Oil Tanker accidents as a Source of Food
Researchers Decode Genes of Oil-Degrading Bacteria
Oil tanker accidents can result in the release of huge amounts of crude spill into the sea which causes serious ecological and economic damage. Despite the hazard they represent for higher organisms, they constitute "breakfast, lunch and dinner" to oil-eating bacteria. Such bacteria that feed off crude oil, which also emanates from natural seeps from oil fields, have found themselves an energy-rich food source and, in the process, help clean up contaminated environments.
Together with colleagues from Spain, Italy and the University of Bielefeld, researchers in Braunschweig have, for the first time, decoded the genome of the most important of these oil-degrading microorganisms, Alcanivorax borkumensis. The scientists from the Helmholtz Centre for Infection Research and their colleagues have now published their findings in the journal Nature Biotechnology. They anticipate that understanding the biochemistry of Alcanivorax borkumensis will help in the development of new, effective and environmentally-friendly methods to clean up oil-contaminated bodies of water.
"Alcanivorax borkumensis is capable of living exclusively off the hydrocarbons present in crude oil," explains Dr. Vitor Martins dos Santos, one of the scientists involved in the project at the Helmholtz Centre for Infection Research. "Now that we have sequenced the genetic material, we can discover how the bacteria manage this feat." - "We already know of a number of marine oil-degrading bacteria," says Dr. Peter Golyshin, the coordinator of this joint research project between partners like the Helmholtz Centre for Infection Research, the University of Bielefeld and the Braunschweig Technical University. "However, several studies have shown that Alcanivorax borkumensis, which was discovered in Braunschweig, is one of the most important worldwide. And after the genome sequencing we know why: these bacteria produce a whole arsenal of very effective oil-degrading enzymes."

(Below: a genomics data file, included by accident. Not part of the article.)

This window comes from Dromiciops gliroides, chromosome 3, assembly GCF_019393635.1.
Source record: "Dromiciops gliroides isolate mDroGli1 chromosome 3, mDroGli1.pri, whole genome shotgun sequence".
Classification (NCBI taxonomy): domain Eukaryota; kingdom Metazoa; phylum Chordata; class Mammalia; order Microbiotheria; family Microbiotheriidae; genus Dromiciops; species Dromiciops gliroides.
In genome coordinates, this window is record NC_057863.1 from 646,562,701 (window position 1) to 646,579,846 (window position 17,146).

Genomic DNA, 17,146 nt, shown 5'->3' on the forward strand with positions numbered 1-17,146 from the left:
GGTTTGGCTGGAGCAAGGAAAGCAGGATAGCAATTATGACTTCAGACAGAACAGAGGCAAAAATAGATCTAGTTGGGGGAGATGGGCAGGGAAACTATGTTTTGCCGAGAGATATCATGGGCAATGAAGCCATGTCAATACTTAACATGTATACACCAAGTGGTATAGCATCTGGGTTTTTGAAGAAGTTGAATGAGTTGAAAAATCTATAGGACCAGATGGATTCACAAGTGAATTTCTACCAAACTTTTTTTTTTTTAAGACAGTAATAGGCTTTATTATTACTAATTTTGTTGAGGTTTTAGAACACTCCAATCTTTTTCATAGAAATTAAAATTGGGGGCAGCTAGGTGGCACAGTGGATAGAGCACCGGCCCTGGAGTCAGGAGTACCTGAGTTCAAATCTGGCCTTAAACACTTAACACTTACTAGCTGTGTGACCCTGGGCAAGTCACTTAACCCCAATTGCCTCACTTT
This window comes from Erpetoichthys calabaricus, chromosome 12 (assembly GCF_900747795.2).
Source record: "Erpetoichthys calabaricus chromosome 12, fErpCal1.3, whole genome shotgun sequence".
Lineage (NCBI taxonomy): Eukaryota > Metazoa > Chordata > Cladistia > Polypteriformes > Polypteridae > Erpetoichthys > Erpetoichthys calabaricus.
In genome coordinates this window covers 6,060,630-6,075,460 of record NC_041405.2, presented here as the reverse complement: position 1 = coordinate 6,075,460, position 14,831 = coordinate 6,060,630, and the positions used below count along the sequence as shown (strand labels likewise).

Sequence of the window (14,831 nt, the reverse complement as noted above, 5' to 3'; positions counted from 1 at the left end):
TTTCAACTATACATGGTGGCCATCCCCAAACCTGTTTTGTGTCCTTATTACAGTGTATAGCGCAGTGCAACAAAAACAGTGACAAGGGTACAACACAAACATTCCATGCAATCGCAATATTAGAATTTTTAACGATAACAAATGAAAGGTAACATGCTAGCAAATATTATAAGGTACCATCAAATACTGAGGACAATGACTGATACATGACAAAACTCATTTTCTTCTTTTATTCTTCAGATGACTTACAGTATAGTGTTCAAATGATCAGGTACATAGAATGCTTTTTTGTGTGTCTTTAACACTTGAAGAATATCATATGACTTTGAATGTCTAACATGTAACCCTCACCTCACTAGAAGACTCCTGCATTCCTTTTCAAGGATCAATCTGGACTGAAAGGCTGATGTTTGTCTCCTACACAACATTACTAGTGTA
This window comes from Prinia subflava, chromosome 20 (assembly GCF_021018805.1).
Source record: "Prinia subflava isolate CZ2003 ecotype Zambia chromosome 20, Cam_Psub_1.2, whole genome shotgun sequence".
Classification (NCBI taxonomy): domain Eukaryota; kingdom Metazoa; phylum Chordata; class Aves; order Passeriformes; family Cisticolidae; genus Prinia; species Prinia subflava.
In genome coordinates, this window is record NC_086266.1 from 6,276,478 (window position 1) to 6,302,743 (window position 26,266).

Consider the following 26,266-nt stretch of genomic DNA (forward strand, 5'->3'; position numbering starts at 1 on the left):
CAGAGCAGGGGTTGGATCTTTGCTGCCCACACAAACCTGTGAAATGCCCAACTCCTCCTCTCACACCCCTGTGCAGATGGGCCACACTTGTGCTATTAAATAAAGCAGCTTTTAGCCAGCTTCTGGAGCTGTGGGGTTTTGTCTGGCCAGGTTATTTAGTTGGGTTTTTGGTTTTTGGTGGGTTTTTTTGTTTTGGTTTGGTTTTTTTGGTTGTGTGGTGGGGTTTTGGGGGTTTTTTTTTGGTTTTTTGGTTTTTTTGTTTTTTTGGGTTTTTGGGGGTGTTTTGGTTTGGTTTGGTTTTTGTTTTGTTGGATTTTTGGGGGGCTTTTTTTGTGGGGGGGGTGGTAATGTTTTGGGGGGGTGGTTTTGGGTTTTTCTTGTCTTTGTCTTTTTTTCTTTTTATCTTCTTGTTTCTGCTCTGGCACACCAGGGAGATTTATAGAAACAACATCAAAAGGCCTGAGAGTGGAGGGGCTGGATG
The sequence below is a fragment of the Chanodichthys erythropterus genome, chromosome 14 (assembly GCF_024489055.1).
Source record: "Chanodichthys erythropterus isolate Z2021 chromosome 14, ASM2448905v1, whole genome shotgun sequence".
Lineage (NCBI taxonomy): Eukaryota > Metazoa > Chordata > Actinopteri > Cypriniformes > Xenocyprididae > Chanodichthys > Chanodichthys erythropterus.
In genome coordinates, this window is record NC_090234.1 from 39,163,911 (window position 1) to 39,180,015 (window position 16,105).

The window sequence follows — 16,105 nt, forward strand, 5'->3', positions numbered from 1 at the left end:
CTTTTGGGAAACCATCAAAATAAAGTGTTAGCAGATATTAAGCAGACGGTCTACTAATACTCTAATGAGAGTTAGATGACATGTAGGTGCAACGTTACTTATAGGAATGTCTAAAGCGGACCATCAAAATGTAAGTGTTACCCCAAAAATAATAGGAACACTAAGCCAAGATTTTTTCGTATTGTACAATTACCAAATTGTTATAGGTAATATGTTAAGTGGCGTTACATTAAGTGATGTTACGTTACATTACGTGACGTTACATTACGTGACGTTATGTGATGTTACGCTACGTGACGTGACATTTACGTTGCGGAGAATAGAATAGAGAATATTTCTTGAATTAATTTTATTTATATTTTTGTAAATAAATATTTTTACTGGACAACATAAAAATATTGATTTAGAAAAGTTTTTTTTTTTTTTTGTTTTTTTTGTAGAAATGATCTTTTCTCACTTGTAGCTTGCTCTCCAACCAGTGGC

This could turn out to be a very important contribution to efforts to mitigate the ecological damage of oil spills. The biochemical tricks of these bacteria, embedded in the genes, could be used by humans to clean up marine pollution. But not only that: Alcanivorax borkumensis could also help scientists to better understand bacterial survival strategies. "Oil-degrading bacteria form so-called biofilms on the interface between oil and water," notes Prof. Kenneth Timmis, the head of the group at the Helmholtz Centre. "And since microbial biofilms are the principal lifestyle of both beneficial and disease-causing microbes on and in the human body, a deeper understanding of these processes will certainly benefit efforts to improve human health and control microbial infections."
S. Schneiker, V.A.P Martins dos Santos, D. Bartels, Th. Bekel, M. Brecht, J. Buhrmester, T. N. Chernikova, R. Denaro, M. Ferrer, C. Gertler, A. Goesmann, O.V. Golyshina, F. Kaminski, A. Khachane, S. Lang, B. Linke, A. McHardy, F. Meyer, T.Y. Nechitaylo, A. Pühler, D. Regenhardt, O. Rupp, J.S. Sabirova, W. Selbitschka, M.M. Yakimov, K.N. Timmis, F.-J. Vorhölter, S. Weidner, O. Kaiser, P.N. Golyshin: Genome sequence of the ubiquitous hydrocarbon degrading marine bacterium Alcanivorax borkumensis sheds light on marine oil degradation. Nature Biotechnology, 2006.
Background: New name for the GBF
As of July 18, 2006, the German Research Centre for Biotechnology (GBF) in Braunschweig changed its name to "Helmholtz Centre for Infection Research". The new name underscores the main research thrust of the center and more clearly identifies its membership in the Helmholtz Association, Germany's largest scientific organization.